KUWAIT: The information ministry banned 4,000 books from 2013 to 2017, some over religious sensitivities or political reasons, and others for violent or explicit content. People in Kuwait enjoy freedom of speech and have a great sense of pride about it compared to other Gulf and Arab countries, apart from Lebanon and Tunisia. However, academics, amateur researchers and the average book enthusiast have felt this special Kuwaiti literary pride has been damaged over the past few years.
Yesterday, protesters wore black blindfolds and held up placards expressing their opinions about what they think is an excessive banning of books. Kuwait Times interviewed some of these protesters, including Adnan Al-Abaar, a highly-educated Kuwaiti; Dr Fatima Al-Matar, who was very enthusiastic about this issue; Zahra Al-Qattan, a young Kuwaiti woman with a cheerful attitude despite her challenging health condition; and Eman Al-Salam, a trilingual Kuwaiti.
Kuwait Times: Why do men and women feel the need to protest against the banning of books?
Abaar: Because it’s encroaching on our freedom to read ideas that might oppose ours, and we consider this as a belittlement of our minds and intellects, and it further reduces our liberties.
Moreover, it jabs at the notion that we are able to choose for ourselves which books we want to read, should read, and ultimately, can read.
Matar: We are protesting today because of the unfair book banning and book censorship by the Kuwaiti ministry of information. There have been 4,370 books banned by the ministry on grounds that these books contain text that “might” influence youth against their religious beliefs, or “might” affect national security. Most books that are banned are novels.
Qattan: Mostly because I think Kuwaitis are not used to this idea of limited freedom, or having someone dictate to them what they should or shouldn’t do.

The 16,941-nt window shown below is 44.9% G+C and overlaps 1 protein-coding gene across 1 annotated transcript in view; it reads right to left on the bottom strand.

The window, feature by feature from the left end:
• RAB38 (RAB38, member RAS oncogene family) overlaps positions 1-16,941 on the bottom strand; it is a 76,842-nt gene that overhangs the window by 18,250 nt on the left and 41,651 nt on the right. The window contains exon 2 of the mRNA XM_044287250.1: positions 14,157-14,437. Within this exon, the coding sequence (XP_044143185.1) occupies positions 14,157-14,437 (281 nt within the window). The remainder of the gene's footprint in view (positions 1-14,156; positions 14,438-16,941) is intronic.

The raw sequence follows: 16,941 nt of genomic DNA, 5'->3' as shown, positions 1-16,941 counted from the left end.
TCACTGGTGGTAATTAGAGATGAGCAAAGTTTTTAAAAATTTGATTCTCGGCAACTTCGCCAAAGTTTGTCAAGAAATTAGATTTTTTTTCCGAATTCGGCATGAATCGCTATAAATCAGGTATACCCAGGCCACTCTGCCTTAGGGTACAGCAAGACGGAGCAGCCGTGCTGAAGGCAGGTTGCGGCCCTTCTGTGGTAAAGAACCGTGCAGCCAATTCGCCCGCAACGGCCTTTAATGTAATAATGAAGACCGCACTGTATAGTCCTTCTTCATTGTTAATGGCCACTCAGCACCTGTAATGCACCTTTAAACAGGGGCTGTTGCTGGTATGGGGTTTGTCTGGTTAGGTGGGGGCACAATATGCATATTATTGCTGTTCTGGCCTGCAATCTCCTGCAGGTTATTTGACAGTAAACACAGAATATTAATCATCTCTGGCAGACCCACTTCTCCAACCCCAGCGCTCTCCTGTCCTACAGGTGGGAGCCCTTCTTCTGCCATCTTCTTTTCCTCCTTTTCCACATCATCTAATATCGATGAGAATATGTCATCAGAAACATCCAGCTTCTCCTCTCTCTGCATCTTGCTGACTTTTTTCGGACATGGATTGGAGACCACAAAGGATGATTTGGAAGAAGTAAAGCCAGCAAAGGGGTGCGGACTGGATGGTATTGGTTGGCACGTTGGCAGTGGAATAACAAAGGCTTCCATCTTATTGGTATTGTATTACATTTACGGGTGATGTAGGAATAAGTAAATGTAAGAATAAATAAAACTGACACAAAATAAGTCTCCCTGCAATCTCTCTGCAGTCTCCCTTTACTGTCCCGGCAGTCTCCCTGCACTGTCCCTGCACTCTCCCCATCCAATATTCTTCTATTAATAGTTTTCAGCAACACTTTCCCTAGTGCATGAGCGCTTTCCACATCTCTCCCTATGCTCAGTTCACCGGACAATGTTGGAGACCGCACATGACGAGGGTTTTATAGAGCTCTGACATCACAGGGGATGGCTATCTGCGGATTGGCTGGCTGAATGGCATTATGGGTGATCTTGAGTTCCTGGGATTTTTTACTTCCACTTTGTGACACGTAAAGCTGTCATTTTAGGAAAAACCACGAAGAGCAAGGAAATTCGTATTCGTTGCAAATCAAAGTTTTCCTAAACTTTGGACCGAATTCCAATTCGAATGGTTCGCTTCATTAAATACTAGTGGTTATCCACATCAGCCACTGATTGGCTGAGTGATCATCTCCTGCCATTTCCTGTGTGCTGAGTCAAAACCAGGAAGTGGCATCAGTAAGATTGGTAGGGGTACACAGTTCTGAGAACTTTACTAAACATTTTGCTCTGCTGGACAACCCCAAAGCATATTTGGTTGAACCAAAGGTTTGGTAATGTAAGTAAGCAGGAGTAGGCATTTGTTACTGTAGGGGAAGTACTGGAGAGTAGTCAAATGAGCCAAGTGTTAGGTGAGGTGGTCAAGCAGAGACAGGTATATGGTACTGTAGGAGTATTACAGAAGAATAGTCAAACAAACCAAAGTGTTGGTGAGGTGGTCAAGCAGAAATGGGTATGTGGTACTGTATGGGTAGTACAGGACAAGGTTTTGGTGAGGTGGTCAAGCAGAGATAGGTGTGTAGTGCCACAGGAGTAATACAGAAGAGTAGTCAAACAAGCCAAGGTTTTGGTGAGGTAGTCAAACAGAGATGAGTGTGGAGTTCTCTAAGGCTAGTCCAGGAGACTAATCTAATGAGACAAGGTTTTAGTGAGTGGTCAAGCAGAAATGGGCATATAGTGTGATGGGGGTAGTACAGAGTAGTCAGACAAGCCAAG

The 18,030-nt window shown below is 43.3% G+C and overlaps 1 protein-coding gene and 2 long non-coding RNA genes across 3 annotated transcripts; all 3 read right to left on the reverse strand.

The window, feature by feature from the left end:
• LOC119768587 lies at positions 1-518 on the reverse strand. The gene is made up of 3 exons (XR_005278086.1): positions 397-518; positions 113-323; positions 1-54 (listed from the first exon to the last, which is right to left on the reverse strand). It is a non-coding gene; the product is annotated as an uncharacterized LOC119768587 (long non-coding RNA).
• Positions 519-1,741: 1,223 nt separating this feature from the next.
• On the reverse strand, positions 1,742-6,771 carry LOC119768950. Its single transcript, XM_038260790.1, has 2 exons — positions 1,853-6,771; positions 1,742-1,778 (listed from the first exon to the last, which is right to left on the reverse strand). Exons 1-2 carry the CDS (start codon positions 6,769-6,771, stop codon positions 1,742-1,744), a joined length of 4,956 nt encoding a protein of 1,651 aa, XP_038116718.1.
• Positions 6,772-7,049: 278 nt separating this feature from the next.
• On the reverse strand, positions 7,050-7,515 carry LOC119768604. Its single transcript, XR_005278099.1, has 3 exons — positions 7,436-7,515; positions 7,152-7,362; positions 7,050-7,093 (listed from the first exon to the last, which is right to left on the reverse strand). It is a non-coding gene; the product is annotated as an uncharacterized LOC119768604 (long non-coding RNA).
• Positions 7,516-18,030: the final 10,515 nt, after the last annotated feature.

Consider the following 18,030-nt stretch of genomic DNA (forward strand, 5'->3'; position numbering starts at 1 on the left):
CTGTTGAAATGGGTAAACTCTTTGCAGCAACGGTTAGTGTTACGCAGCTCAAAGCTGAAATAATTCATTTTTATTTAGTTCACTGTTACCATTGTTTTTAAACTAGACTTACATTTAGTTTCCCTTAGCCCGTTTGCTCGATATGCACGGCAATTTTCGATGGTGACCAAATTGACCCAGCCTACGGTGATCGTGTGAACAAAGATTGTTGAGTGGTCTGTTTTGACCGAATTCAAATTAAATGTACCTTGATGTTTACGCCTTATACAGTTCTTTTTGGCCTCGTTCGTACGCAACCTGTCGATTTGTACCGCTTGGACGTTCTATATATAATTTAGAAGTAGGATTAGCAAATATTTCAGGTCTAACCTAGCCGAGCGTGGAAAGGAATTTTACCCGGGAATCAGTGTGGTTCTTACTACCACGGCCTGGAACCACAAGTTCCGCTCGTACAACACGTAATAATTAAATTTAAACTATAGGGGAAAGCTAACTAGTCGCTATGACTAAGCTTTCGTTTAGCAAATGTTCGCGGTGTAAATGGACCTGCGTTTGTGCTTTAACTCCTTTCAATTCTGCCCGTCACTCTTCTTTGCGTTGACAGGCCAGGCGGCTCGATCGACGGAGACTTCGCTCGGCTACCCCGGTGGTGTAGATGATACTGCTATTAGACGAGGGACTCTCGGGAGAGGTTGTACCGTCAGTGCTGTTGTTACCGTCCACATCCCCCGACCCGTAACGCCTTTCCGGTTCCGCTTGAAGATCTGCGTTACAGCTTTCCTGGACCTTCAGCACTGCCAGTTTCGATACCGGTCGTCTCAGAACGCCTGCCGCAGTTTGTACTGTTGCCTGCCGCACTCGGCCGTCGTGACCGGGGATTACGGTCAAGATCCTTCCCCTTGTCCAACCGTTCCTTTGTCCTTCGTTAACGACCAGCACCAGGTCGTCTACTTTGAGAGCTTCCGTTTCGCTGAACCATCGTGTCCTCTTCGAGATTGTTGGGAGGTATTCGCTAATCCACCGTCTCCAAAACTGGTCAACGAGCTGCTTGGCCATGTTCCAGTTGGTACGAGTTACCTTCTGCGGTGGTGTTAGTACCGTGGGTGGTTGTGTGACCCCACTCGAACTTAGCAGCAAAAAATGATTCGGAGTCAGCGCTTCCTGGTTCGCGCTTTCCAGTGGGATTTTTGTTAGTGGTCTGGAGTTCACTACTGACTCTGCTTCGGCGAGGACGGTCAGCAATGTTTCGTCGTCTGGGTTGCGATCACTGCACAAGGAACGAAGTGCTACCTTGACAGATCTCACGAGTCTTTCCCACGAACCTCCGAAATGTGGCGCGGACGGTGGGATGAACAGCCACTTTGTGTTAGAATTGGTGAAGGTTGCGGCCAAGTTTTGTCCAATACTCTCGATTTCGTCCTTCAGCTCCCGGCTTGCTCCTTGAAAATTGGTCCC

Salam: Because they want to prove that they have freedom of choice, and choosing books is one of its forms.
KT: Is the ministry making a mistake by being overly protective?
Matar: In my opinion, yes. In this day and age, banning books is fascist. The ministry has no right to dictate what we can and can’t read. The Kuwaiti constitution gave us freedom of choice, freedom of opinion and freedom of thought.
KT: What does this ban symbolize?
Abaar: In the simplest sense, it symbolizes tyranny. If someone bans any book without providing sufficient evidence to justify it, and at least without a discussion through which we can argue against these reasons, then they are basically telling us that the bans are arbitrary and capricious.
Qattan: For me, it symbolizes totalitarianism. Kuwait is a democratic country according to the constitution.
Salam: Restriction of ideas and freedoms. I am advocating age restrictions when buying books.
KT: Do you want parliamentarians to take action?
Abaar: Of course! That’s why Dr Fatima Al-Matar and I started the petition, which sends an e-mail of every signature to some of the people we have chosen. (You can help us by emailing me the names of parliament members and relevant decision makers and their email IDs, so I can add them to the petition.)
Matar: Members of parliament must take action. The media and publishing law no. 3 of 2006 puts too many “unconstitutional” limitations on what can and can’t be published. This law cannot be amended unless MPs vote on it.
Qattan: We want MPs to STOP making decisions that limit our freedom and free will.
In conclusion, the protesters feel that the government should have more faith in them, and that this “overprotective motherly attitude” will only bring about weak-minded generations who cannot handle multiculturalism, or viciously unruly degenerates who will go head to head with anything religious or traditional for the mere vengeance for their freedom to read.
By Jeri Al-Jeri